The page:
Course:HIST481/The “Diploma Disease”
The "Diploma Disease"
The term Diploma Disease was first coined by Ronald Dore, a British Professor who specialized in studying the Japanese economy. The term refers to the set of beliefs that acquiring more formal education essentially makes someone more qualified for a certain job, simply because they have a higher degree of learning. This term also serves to criticize the excess dependence on formal educational institutes and educational qualifications as being sufficient merit for specific occupations (citation). As a result, the cultural and societal misconception is created where excelling through these state-defined processes will guarantee a secured and high-paying job. Thus, achieving certain qualifications become the main goal of able individuals in society.
Under The Civil Examination System
The imperial examination system throughout imperial China had prolonged for over thirteen centuries, established in the Sui dynasty and abolished near the end of the Qing dynasty. The goals of the system was for the state to select the best and most talented individuals for civil service and to have direct control over preventing alternate power sources from emerging. The civil service examination system is attributed for the exponential increase of scholar officials taking positions in office and the diminishing dominance of land and military aristocratic families.
There was a demand for a way to curtail the risk posed by the scholarly officials due to their abundance in wealth, knowledge and power. Beginning in 997, the state began imposing quotas on the number of successful individuals that would pass through each level of exam(1). This served to control the size and influence of the elite literati class, and in turn, maintain the political and social dominance of the imperial state and ruling family.
Owing to this imposition, many examinees had failed the examinations despite devoting their lives and careers to preparing for them. There was little prospect for success, where only 1.5% of examinees would pass the first level exam (2). Also, there was no regulation on how many times an individual could take the exam. This resulted in an unfortunate phenomenon of men living lives of "chronic examination failure" (3).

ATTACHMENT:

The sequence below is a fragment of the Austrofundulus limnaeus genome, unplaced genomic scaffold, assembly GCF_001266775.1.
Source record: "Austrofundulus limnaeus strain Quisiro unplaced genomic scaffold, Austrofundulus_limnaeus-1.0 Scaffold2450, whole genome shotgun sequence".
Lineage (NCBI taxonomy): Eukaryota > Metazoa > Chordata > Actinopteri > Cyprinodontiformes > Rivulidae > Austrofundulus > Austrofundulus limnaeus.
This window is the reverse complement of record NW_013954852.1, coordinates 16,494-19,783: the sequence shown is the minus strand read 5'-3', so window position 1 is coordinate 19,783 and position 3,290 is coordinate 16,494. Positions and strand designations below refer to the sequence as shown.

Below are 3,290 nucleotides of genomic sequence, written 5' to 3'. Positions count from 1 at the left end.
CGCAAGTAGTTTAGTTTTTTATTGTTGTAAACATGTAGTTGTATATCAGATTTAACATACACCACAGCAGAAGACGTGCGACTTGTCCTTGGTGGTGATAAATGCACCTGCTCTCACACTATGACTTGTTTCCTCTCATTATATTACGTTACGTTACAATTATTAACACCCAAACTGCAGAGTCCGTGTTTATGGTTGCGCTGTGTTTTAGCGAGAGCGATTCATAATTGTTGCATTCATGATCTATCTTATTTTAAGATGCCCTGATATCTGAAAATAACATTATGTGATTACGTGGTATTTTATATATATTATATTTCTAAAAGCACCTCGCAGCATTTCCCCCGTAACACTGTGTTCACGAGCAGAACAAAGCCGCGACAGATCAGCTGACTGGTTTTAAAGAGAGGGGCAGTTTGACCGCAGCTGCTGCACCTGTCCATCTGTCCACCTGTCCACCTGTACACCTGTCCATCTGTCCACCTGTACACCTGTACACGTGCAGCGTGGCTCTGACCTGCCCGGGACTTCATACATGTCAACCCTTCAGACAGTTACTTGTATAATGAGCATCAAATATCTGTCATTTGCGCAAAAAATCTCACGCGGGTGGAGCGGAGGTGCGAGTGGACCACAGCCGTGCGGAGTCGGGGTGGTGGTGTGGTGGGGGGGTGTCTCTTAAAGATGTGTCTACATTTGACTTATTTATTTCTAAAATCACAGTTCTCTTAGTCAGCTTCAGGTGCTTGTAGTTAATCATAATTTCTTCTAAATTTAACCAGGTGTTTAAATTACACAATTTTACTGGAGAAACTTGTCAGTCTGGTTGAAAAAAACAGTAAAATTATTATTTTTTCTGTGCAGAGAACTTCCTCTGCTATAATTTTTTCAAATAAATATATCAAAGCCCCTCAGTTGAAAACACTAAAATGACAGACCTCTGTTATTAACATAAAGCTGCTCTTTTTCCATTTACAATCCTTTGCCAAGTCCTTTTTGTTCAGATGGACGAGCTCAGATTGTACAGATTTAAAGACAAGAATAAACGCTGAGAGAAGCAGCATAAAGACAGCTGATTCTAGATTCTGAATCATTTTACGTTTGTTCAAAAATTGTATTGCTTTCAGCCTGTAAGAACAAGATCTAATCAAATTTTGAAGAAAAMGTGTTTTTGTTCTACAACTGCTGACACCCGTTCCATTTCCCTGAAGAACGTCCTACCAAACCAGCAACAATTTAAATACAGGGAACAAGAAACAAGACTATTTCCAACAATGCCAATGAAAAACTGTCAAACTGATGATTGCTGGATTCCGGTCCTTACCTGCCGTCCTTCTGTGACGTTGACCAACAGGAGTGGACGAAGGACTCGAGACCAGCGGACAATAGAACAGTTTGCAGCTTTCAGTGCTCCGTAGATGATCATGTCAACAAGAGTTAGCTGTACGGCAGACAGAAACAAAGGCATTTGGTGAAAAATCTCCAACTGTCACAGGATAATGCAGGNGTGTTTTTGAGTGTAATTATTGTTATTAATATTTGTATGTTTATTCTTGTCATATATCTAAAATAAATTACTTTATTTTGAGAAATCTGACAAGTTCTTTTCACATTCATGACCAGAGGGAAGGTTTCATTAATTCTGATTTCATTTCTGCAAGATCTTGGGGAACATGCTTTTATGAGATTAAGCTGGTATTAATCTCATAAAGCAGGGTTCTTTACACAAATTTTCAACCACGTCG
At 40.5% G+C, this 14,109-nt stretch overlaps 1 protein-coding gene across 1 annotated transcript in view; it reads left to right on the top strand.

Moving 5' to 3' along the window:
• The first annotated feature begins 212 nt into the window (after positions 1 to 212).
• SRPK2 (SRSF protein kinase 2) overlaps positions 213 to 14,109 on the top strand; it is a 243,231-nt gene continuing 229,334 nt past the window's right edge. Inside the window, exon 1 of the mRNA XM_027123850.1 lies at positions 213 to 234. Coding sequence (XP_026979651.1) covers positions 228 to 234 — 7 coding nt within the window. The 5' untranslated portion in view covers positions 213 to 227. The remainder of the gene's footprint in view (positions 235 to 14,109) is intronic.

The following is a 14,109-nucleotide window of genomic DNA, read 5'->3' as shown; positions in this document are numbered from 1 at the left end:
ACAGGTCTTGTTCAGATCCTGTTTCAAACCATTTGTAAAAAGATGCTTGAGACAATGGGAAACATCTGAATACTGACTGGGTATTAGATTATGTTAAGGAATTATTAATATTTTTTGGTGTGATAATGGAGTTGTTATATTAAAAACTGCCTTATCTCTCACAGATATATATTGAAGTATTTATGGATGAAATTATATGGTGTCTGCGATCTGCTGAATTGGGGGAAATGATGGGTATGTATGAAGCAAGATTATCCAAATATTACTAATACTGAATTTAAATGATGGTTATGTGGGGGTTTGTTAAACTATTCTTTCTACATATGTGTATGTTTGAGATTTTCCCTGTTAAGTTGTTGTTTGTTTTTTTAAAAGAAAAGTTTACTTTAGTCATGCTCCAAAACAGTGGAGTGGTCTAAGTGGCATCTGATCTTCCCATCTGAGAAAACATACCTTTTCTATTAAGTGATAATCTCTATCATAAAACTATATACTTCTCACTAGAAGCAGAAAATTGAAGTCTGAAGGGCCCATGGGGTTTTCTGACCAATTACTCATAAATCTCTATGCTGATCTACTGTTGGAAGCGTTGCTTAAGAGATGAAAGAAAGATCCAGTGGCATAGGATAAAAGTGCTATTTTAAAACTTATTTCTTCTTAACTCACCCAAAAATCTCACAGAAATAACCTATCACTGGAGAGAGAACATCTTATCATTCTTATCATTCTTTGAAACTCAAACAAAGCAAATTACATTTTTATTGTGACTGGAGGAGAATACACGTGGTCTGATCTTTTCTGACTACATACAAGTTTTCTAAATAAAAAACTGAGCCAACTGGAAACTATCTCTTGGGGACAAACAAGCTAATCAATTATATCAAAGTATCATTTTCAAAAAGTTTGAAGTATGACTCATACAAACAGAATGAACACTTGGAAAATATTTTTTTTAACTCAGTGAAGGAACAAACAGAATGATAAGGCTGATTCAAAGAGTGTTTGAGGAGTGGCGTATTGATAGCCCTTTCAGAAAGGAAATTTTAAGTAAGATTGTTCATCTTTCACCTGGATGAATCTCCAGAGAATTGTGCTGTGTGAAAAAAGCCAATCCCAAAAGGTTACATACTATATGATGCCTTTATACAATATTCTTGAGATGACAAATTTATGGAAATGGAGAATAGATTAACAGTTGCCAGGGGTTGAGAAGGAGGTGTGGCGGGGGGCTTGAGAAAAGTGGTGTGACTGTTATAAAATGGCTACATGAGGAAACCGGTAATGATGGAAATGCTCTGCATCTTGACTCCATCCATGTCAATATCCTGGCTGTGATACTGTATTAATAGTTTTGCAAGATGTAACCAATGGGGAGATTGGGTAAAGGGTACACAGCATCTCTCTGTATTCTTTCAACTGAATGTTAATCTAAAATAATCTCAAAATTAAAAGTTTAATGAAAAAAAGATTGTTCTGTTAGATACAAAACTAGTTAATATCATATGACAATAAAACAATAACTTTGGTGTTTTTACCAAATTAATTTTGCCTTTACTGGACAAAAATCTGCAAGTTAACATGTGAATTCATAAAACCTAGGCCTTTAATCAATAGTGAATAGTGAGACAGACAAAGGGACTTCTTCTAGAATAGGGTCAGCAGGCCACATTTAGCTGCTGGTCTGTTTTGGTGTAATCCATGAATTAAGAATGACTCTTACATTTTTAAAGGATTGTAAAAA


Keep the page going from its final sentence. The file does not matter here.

Those who failed were often limited to sustain a living by becoming school teachers and tutors, hired by families and lineages to prepare the next generation for examination success. However, those who passed examinations and were given a degree instantly became highly sought-after by various villages and rich families to come and teach their children, as they believed that the degree they held was sufficient evidence of their teaching abilities, when in fact the degree was for their ability to successfully write an examination not to teach others how to succeed in the examination. This proves the blinding assumptions made about the glorious returns from pursuits of qualifications and success via the civil system.
Students who passed even the lowest level exam were assumed to be more intelligent than the commoners, while it may have been true in many cases it was not in all. This system handing out primitive form of diploma, allowed individuals to be more qualified than their competitors who may have been more suitable for the job than them. Naturally, this meant that many families in China tried to acquire this advantage by passing the examination, in what some may call a Diploma Disease.
Under Communist Party Of China